Save an Action Hero, Clean Your Air DuctsNovember 26, 2012
Clean Your Air Ducts and 3 Other Ways to Winterize Your BusinessDecember 1, 2012
This great, vintage propaganda is a nice reminder to use what’s at hand, including leftovers. Here are five pointers for cleaning up after, whether you’ve made something from scratch or not.
5. Use a Schedule
The old saying goes, “many hands make light work” – this is true in multiple senses. Hands also get tired, so rather than trying to tackle everything at once, set a schedule to do some difficult, deep-cleaning chores on a daily, weekly, and/or monthly basis. Some people also prefer certain cleaning chores to others, so be sure to ask your staff if there’s something they’d rather do, and something they’d rather not, and see if the team can negotiate an agreement. You might be surprised at how willing someone is to tackle a job you’d hate to have to do yourself.
4. Partner Up
When you set the schedule, assign larger jobs to working teams, who in turn can negotiate the handling of the chores among themselves. This way if someone is sick or unavailable, their partner can tackle the job, and vice versa. This allows people to take ownership of their responsibilities and to work together.
3. Don’t Forget the Ducts
Air ducts are an important part of almost all modern buildings. Clean air ducts are essential in maintaining a pleasant environment, especially in a restaurant and kitchen. You don’t want dust in the sauce. Unfortunately this isn’t something you can handle on your own, but there are companies like Western Commercial offering air duct cleaning in Las Vegas.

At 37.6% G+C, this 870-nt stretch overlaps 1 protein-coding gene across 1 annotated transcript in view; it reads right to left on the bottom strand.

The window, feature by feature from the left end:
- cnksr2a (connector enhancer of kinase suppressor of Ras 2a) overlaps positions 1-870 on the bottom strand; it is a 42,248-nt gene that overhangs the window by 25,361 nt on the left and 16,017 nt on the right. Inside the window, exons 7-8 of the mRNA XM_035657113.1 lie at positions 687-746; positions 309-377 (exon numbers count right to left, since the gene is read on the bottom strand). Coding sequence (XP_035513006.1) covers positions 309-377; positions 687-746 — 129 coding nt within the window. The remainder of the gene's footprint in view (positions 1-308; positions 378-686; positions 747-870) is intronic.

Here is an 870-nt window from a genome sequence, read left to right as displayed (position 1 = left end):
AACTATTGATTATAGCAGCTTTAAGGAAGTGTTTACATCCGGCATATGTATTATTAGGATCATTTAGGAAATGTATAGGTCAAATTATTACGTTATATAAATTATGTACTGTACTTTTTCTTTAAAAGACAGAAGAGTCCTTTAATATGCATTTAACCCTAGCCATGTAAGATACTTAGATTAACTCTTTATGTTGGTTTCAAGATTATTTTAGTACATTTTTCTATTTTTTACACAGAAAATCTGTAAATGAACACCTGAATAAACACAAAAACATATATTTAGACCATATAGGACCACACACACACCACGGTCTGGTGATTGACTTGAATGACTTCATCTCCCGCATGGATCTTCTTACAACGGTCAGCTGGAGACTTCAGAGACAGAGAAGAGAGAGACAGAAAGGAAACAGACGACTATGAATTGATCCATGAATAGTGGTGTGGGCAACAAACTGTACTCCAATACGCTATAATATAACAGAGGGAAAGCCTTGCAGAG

2. Train the Staff (and Participate)
Don’t assume that your staff knows even the basics of cleaning. Proper mop technique, for example, isn’t something a person is born knowing, and it’s easy just to push dirt and grime around. Consider making these trainings fun. You could throw a “mega-clean” party, gather everyone together, and focus on one or two particular cleaning techniques… with pizza. Make sure the staff knows they’re valued, and that the cleanliness of the kitchen is a top priority. Also, don’t be afraid to get in there and do some dirty work yourself. People respect a leader who’s not above getting down and doing the hard work. After all, you’re asking them to do the same on a regular basis. For your employees to see you mopping just once, and not griping about it, will send a powerful message.
1. Have the Right Tools
Make sure you have the right tools for the jobs: gloves, soap, bleach, brooms, mops, etc. all have a way of being used up and getting worn out. Few things are as disgusting as an old, moldy mop, and an employee is going to take more pride in this necessary work if they have the right equipment that’s in good shape.
No matter what kind of kitchen you run, cleanliness should be a top priorities. These simple tips should help everything in your kitchen run smoothly.